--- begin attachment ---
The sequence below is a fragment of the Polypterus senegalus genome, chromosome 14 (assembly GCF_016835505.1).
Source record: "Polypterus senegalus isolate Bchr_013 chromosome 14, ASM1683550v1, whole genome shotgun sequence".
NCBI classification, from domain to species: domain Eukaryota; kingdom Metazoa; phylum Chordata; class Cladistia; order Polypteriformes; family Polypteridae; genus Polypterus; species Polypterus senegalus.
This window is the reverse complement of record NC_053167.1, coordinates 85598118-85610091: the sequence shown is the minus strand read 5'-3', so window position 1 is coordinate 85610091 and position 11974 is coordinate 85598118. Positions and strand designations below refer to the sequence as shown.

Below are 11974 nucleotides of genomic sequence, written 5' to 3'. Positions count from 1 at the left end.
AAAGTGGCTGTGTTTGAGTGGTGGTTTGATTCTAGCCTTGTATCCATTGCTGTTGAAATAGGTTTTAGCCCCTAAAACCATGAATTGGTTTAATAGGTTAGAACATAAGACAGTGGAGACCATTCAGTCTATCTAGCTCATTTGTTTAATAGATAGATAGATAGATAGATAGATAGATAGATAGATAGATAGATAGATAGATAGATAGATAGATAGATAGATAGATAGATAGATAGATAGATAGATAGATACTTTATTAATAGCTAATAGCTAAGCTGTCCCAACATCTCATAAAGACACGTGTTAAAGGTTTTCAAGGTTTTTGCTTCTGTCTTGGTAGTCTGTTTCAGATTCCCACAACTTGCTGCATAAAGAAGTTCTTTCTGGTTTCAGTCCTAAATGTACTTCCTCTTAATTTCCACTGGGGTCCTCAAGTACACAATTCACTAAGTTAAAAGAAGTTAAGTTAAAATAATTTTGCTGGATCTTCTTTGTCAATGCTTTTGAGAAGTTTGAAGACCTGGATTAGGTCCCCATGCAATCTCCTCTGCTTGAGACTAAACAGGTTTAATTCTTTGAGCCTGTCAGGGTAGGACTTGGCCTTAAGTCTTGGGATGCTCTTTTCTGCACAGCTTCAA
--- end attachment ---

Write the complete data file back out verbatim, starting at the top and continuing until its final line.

The sequence below is a fragment of the Polypterus senegalus genome, chromosome 14 (assembly GCF_016835505.1).
Source record: "Polypterus senegalus isolate Bchr_013 chromosome 14, ASM1683550v1, whole genome shotgun sequence".
NCBI classification, from domain to species: domain Eukaryota; kingdom Metazoa; phylum Chordata; class Cladistia; order Polypteriformes; family Polypteridae; genus Polypterus; species Polypterus senegalus.
This window is the reverse complement of record NC_053167.1, coordinates 85598118-85610091: the sequence shown is the minus strand read 5'-3', so window position 1 is coordinate 85610091 and position 11974 is coordinate 85598118. Positions and strand designations below refer to the sequence as shown.

Below are 11974 nucleotides of genomic sequence, written 5' to 3'. Positions count from 1 at the left end.
AAAGTGGCTGTGTTTGAGTGGTGGTTTGATTCTAGCCTTGTATCCATTGCTGTTGAAATAGGTTTTAGCCCCTAAAACCATGAATTGGTTTAATAGGTTAGAACATAAGACAGTGGAGACCATTCAGTCTATCTAGCTCATTTGTTTAATAGATAGATAGATAGATAGATAGATAGATAGATAGATAGATAGATAGATAGATAGATAGATAGATAGATAGATAGATAGATAGATAGATAGATAGATAGATACTTTATTAATAGCTAATAGCTAAGCTGTCCCAACATCTCATAAAGACACGTGTTAAAGGTTTTCAAGGTTTTTGCTTCTGTCTTGGTAGTCTGTTTCAGATTCCCACAACTTGCTGCATAAAGAAGTTCTTTCTGGTTTCAGTCCTAAATGTACTTCCTCTTAATTTCCACTGGGGTCCTCAAGTACACAATTCACTAAGTTAAAAGAAGTTAAGTTAAAATAATTTTGCTGGATCTTCTTTGTCAATGCTTTTGAGAAGTTTGAAGACCTGGATTAGGTCCCCATGCAATCTCCTCTGCTTGAGACTAAACAGGTTTAATTCTTTGAGCCTGTCAGGGTAGGACTTGGCCTTAAGTCTTGGGATGCTCTTTTCTGCACAGCTTCAA